August 27, 2020
Russian war games in the Bering Sea
The Russian Navy conducted major war games near Alaska with more than 50 warships, about 40 aircraft, and several missile launches.
During the exercises, Russia’s Pacific guided missile submarine Omsk appeared in the Bering Sea off the coast of Alaska (discovered on St. Matthew Island). Russian media claimed the surfacing was “routine,” but the novelty of spotting Russian submarines this close to the US coast still raised the alarm among US authorities.
September 11th to 17th, 2018
Vostok-18 exercises in Eastern Russia
The exercises took place mainly in Eastern Russia and partly in the Bering Sea.
The exercises included a total of 300,000 soldiers, 1,000 fixed-wing aircraft and helicopters. 80 ships; and 36,000 tanks, making it Russia’s largest military exercise since 1981.
Chinese and Mongolian armed forces took part in some exercises alongside Russian troops. China sent 3,200 employees, 1,000 military vehicles and other equipment, and 30 fixed and rotary wing aircraft. The People’s Liberation Army (PLA) unit participated in joint campaign drills simulating defense and counter-offensive operations in the Zabaykalsky region near the Mongolian border.
Tsentr-19 military exercises
As part of major military exercises in central Russia, the Northern Fleet conducted several cises in the Arctic that included newly developed Arctic-specific military equipment.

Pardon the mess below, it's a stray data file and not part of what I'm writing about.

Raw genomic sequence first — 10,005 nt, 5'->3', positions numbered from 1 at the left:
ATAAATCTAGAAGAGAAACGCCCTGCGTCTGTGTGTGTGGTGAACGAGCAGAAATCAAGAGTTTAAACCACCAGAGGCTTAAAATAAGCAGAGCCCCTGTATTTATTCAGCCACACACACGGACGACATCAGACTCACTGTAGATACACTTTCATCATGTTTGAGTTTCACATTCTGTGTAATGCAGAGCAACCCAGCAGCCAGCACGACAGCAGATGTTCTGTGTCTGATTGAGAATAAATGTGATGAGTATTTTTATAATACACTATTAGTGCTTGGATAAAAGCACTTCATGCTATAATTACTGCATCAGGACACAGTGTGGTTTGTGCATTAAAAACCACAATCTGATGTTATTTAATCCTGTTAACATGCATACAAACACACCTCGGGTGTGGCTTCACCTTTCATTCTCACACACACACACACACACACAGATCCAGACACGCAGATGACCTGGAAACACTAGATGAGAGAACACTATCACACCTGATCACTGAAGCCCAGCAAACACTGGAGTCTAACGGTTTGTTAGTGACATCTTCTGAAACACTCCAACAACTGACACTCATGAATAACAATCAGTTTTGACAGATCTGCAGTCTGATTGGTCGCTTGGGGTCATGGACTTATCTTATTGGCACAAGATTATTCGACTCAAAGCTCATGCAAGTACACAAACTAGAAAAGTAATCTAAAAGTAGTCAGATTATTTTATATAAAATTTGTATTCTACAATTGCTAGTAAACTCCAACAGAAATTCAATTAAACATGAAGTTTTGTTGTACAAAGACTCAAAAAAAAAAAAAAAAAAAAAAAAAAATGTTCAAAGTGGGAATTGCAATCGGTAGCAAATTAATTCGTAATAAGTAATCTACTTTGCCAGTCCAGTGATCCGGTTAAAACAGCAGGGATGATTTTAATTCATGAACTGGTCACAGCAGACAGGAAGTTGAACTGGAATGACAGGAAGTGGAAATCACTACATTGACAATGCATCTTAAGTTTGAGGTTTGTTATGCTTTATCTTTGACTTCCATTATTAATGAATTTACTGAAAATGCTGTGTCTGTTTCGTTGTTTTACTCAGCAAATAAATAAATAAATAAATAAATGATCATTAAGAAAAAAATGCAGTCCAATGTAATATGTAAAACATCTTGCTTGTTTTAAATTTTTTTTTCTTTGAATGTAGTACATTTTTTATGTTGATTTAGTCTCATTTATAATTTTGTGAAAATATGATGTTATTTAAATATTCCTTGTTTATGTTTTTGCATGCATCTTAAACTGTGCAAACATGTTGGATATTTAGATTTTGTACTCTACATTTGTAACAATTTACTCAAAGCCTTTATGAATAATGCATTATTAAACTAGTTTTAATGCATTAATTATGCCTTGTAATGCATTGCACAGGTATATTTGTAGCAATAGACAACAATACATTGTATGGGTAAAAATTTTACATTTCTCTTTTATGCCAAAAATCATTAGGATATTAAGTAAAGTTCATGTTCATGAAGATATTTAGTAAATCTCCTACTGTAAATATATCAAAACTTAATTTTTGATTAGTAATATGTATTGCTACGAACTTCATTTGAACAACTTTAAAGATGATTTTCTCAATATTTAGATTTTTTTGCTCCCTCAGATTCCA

The total exercises included 128,000 land troops, 20,000 pieces of equipment, 600 aircraft and 15 warships. These were troops from China, India, Pakistan, Kazakhstan, Tajikistan, Uzbekistan and Kyrgyzstan.
Prior to the launch of Tsentr-19, Russia launched an additional military exercise with 500 troops on the Bolshevik Island off Russia’s central Arctic coast.
April 25, 2020
Russian military exercise in the high north islands
An exercise was carried out throughout Franz Josef Land, a Russian archipelago of largely uninhabited islands in the high Arctic near Canada’s own chain of islands in the far north.
Paratroopers jumped 10,000 meters from an Ilyushin Il-76 transport plane and tested new equipment designed for operations in extremely cold weather.
15th August 2019
Russian naval exercise in the Norwegian sea
30 Russian naval vessels took part in the naval operation, including surface ships, submarines, tugs, and service and supply vessels.
The Norwegian Defense Chief Haakon Bruun-Hansen said the aim of the exercise was to block NATO’s access to the Baltic, North and Norwegian Seas.
The deployed Russian armed forces consisted of ships from the Northern Fleet, the Baltic Sea Fleet and the Black Sea Fleet. The same ships took part in the Ocean Shield 2019 exercise in the Baltic Sea earlier this month.
Grom-19 military exercise
One major exercise focused on the involvement of Russia’s strategic nuclear forces. It included ten Russian submarines – eight of which were powered by nuclear power – patrolling the GIUK void, all four Russian naval fleets, and 12,000 soldiers. The largest such demonstration since the Cold War.